A lively woman named Georgy (Lynn Redgrave) is dealing with many challenges in her personal life during the 60s in London. Georgy lives with her female roommate who excludes Georgy from joining her on any outings. This leaves Georgy sometimes feeling jealous of her roommate and the type of relationships she has on a daily bases.
To make matters worse, Georgy also has a hard time trying to fend off her father’s boss who keeps trying to make a move on her. He is simply infatuated with Georgy and even tries to have an affair with her on many occasions although he is currently married. Georgy also lacks confidence in herself. It’s not always her fault, but her family members and the friends around her generally speak negatively about her appearance on a daily basis and even mock her heart for others and her bubbly/loud personality.
But when Georgy’s roommate reveals she is pregnant to her current boyfriend, Georgy gets passionate about a new life entering the world and will do anything to assist her roommate even though she is consistently unfair to Georgy. Georgy’s roommate also dislikes being pregnant and has no real interest in the future child.
Considering this film was initially released in 1966, I’m proud to announce that this transfer to DVD from the Australian distributor Via Vision Entertainment is outstanding. I was rather surprised to see nice widescreen visuals with B&W colour. The audio track is also worth mentioning as the vocals were perfectly clear to hear, not to mention the famous hit title track from The Seekers which had me tapping my foot while watching. For those who love the additional options, yes the disc even includes subtitles. As a plot, this is quite a dramatic tale which is dialogue-heavy and very much feels like a stage play.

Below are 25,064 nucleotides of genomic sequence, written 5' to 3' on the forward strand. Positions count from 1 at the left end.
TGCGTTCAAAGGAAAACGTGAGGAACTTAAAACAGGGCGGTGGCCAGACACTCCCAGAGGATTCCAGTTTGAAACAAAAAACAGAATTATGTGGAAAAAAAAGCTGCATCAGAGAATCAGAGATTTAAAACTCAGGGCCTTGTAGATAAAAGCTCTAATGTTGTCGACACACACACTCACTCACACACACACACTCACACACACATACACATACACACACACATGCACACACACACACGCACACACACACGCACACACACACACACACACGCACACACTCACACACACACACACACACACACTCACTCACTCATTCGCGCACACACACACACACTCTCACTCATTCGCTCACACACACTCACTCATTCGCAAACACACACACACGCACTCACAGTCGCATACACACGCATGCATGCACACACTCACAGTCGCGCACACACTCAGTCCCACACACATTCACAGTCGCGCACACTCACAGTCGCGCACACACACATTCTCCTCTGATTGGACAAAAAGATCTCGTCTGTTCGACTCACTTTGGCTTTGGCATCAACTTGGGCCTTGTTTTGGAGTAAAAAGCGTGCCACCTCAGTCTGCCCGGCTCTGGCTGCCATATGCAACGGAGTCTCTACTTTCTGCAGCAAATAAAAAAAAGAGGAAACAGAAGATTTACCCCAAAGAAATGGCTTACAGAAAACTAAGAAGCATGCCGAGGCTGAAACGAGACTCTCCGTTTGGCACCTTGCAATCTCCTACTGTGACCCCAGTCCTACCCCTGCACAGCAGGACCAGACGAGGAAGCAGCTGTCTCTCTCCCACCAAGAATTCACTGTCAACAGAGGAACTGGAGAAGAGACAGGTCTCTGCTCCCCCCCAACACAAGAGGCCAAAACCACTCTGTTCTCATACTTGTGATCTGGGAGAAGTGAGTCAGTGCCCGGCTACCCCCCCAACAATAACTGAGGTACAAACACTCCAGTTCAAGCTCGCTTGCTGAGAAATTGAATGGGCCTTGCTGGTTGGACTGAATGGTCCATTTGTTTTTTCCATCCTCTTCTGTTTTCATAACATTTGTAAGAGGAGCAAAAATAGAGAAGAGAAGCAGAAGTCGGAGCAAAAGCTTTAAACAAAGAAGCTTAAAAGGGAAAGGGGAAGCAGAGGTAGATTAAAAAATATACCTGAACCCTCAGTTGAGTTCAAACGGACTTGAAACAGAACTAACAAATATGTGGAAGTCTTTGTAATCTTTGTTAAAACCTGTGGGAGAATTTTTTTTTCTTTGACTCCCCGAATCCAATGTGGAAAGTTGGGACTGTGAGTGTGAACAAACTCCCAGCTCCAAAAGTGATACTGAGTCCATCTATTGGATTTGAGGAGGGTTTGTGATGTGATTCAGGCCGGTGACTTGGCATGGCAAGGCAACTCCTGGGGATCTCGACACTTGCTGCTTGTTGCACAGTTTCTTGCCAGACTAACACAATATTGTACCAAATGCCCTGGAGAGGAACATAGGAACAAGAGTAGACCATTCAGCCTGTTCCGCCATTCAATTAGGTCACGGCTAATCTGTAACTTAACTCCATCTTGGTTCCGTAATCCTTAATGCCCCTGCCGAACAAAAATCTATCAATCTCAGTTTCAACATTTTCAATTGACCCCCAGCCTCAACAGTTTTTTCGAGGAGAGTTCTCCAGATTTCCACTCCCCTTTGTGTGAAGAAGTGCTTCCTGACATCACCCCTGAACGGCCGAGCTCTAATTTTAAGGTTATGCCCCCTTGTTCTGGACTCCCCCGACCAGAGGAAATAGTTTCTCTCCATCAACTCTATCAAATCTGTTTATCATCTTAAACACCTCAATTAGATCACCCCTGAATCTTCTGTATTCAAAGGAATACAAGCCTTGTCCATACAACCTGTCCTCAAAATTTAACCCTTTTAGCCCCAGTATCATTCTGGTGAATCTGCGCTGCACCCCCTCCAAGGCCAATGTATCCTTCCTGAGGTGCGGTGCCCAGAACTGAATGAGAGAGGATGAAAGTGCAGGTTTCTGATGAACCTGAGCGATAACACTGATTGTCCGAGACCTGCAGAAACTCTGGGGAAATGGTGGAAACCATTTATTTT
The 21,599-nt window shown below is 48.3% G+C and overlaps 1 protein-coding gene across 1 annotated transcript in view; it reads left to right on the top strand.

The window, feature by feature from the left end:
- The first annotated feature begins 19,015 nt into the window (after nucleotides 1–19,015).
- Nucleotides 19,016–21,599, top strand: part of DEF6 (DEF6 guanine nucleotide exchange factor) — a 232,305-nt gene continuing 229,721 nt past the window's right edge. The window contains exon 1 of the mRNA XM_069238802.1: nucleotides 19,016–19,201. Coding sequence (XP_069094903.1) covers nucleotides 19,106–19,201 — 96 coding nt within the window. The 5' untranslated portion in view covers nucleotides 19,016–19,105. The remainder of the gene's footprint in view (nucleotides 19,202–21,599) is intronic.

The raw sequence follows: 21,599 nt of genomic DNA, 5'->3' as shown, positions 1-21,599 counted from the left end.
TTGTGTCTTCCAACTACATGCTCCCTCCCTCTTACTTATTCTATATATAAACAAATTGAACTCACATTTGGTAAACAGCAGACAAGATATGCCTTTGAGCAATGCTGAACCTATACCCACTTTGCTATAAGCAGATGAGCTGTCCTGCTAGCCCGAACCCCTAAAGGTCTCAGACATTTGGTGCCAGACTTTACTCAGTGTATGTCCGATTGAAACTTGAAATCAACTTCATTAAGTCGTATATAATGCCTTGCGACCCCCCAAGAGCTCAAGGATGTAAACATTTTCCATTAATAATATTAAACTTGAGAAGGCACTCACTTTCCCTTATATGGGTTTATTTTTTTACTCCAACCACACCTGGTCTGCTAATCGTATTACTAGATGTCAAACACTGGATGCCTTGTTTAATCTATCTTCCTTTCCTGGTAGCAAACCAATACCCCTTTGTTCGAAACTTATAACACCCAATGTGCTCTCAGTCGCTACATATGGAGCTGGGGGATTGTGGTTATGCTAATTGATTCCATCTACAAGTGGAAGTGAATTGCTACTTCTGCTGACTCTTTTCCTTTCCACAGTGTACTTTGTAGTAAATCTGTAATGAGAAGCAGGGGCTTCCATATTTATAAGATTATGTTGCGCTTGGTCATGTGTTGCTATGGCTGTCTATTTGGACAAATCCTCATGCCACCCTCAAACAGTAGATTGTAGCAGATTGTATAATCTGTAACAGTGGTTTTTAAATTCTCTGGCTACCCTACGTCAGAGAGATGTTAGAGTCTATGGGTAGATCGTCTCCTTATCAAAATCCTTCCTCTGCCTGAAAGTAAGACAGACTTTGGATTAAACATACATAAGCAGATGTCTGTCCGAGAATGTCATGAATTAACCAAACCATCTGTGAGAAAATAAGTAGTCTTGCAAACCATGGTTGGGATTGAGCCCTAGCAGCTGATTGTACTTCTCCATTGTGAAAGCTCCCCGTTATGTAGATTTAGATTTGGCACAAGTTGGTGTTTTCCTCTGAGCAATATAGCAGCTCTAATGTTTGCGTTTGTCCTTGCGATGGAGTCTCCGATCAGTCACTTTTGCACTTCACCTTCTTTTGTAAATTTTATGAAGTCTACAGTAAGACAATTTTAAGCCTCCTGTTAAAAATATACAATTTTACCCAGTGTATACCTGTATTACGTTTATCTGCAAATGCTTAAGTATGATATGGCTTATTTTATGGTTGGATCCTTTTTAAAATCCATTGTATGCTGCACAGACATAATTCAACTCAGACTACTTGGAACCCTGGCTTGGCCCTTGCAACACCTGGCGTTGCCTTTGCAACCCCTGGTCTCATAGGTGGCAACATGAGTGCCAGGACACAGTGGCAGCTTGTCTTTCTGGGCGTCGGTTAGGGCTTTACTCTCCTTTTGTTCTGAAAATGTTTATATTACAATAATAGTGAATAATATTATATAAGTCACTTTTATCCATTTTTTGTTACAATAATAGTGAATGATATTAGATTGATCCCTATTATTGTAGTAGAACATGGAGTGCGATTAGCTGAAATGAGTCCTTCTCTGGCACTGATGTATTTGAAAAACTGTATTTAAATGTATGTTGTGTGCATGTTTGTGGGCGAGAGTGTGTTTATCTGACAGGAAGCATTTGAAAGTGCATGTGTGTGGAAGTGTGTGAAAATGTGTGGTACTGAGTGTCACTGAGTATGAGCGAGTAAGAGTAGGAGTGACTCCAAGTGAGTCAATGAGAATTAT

Performance are all incredible, particularly from the actress Lynn Redgrave who plays Georgy. I also enjoyed the energetic performance of Alan Bates, who plays the boyfriend of Georgy’s roommate. Alan Bates bring such an energetic character to life and is able to bring fun to the dramatic film at selected times, especially since the overall plot is a heavy drama. Being a father myself, there were times where this film was able to make me feel emotions, particularly near the end of the film. As a man, I’ll even confess and say my eyes perhaps “leaked” a little too.
Overall, Georgy Girl is a classic piece of cinema. For my first time watch I’m amazed at how much this film’s plot was really able to pull at my heartstrings (particularly during the film’s final moments). Performances from all cast were incredible, but particularly from the leading actress Lynn Redgrave. The DVD release is also worth mentioning. For a film which was released back in 1966 it’s outstanding to see such a good quality transfer thanks to Via Vision Entertainment. If you’re in the mood for a classic, then you should definitely catch up with Georgy Girl.
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Review Written by Peter Walkden